While watching the lecture on “Reflective Practice”, I myself began to think back to the time in which I realized being a librarian was the career path I wanted to take. If I am completely honest, I never planned to go into the library profession. All throughout my undergraduate career, I focused on taking pre-law courses and studied feverishly for the LSATs in the last year of my undergrad. I recall being accepted into law school and attending orientation thinking that I have accomplished all that I have ever wanted and was ready to complete my life’s work as an attorney. However, after spending two years in law school, I soon realized that this path was not as fulfilling as I had always imagined and soon learned that the law is not always about justice for all. I contemplated my life’s decisions and took a leave of absence from law school while I figured out what exactly I wanted to do with my life.
I took a part-time position as an Extra Help librarian at my local public library as a way to make ends meet. What began as a job soon became a passion for me. Within the library, I felt as though I was able to make a direct impact on the communities that are often marginalized in society. The librarians I spoke with were compassionate and empathetic when they discussed their career and I so wanted to have this sort of love for what I do as well. After a year, I applied for my current job as a solo Library Associate and have grown into my position as a branch lead, supervisor of multiple pages, and overall reference guide to all patrons. I cannot express the joy I have gotten from working within a small rural community and seeing the impact the library makes in their lives. I am blessed to wake up in the morning and feel a sense of joy and excitement when I come to work. From planning Teen Nights to leading English Conversation Groups, I have met people from all walks of life and can connect with each individual on some level.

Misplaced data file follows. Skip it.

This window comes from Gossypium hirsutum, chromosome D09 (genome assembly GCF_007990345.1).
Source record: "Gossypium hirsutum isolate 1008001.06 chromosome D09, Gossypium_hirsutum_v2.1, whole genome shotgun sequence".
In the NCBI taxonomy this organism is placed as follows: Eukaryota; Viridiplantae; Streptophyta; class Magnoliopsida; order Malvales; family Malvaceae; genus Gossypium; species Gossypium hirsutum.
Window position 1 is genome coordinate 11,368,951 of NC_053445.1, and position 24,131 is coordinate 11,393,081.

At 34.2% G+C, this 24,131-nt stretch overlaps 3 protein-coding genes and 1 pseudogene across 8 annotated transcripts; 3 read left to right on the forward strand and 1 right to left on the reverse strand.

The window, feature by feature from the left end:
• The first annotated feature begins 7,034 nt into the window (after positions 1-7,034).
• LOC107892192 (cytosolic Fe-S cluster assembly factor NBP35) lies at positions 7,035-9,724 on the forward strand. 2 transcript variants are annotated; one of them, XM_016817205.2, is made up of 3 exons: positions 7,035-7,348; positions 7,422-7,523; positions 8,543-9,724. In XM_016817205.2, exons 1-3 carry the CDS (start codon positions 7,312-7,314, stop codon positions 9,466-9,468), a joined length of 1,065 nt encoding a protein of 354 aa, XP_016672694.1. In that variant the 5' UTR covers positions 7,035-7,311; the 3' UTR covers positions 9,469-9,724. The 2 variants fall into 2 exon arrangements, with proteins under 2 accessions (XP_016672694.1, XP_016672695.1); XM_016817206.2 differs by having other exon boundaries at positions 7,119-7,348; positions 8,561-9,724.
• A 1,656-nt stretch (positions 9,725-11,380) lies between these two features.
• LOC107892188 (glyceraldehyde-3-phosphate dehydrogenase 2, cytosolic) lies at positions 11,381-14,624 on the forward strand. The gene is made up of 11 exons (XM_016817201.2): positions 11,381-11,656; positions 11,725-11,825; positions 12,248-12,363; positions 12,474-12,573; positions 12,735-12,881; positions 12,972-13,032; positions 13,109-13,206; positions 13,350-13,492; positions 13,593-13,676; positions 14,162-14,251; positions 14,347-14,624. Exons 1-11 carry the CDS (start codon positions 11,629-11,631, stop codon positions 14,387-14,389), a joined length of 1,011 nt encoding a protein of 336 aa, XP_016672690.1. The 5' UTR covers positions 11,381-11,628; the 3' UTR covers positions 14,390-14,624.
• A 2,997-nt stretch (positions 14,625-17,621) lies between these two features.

As Dr. Stephens mentions in his book, Wholehearted Librarianship, “We are the heart of our communities, and that only works because of what the people who run libraries give of themselves” (p.41). This statement truly resonates with me as I reflect on my role as a solo Library Associate and as one of the few Spanish-speaking employees within Yolo County Library system. I take pride in representing the agricultural community and all the farmworkers who are indeed essential workers. I have seen some of my previous classmates from law school graduate and work as corporate attorneys, however I do not despise or envy them because I know what I have is invaluable. The career of librarianship takes heart and I am willing to give my heart to my community as long as they need my help.
Stephens, M. (2019). “Talk About Compassion”. Wholehearted Librarianship. Retrieved from: https://287.hyperlib.sjsu.edu/wp-content/uploads/2019/11/StephensWholeheartedDozer.pdf